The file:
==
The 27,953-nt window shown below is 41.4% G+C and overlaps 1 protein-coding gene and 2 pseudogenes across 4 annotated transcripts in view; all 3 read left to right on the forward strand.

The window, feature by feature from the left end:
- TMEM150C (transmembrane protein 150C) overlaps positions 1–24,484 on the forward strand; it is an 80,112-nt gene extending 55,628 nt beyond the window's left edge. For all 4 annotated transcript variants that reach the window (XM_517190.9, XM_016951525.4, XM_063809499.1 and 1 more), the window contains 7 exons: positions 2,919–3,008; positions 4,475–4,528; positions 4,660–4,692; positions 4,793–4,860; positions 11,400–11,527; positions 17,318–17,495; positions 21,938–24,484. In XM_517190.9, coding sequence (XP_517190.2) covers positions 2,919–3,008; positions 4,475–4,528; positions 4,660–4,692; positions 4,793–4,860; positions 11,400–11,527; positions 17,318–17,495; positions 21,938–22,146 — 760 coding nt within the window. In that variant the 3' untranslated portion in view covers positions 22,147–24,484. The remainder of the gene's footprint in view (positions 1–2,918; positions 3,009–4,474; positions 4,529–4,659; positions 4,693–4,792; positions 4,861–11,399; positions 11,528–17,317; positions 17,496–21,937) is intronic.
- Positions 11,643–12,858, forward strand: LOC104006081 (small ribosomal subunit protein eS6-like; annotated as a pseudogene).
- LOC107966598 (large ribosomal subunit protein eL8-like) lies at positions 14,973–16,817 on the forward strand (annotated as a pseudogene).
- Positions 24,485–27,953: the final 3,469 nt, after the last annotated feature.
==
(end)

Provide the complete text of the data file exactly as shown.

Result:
The 27,953-nt window shown below is 41.4% G+C and overlaps 1 protein-coding gene and 2 pseudogenes across 4 annotated transcripts in view; all 3 read left to right on the forward strand.

The window, feature by feature from the left end:
- TMEM150C (transmembrane protein 150C) overlaps positions 1–24,484 on the forward strand; it is an 80,112-nt gene extending 55,628 nt beyond the window's left edge. For all 4 annotated transcript variants that reach the window (XM_517190.9, XM_016951525.4, XM_063809499.1 and 1 more), the window contains 7 exons: positions 2,919–3,008; positions 4,475–4,528; positions 4,660–4,692; positions 4,793–4,860; positions 11,400–11,527; positions 17,318–17,495; positions 21,938–24,484. In XM_517190.9, coding sequence (XP_517190.2) covers positions 2,919–3,008; positions 4,475–4,528; positions 4,660–4,692; positions 4,793–4,860; positions 11,400–11,527; positions 17,318–17,495; positions 21,938–22,146 — 760 coding nt within the window. In that variant the 3' untranslated portion in view covers positions 22,147–24,484. The remainder of the gene's footprint in view (positions 1–2,918; positions 3,009–4,474; positions 4,529–4,659; positions 4,693–4,792; positions 4,861–11,399; positions 11,528–17,317; positions 17,496–21,937) is intronic.
- Positions 11,643–12,858, forward strand: LOC104006081 (small ribosomal subunit protein eS6-like; annotated as a pseudogene).
- LOC107966598 (large ribosomal subunit protein eL8-like) lies at positions 14,973–16,817 on the forward strand (annotated as a pseudogene).
- Positions 24,485–27,953: the final 3,469 nt, after the last annotated feature.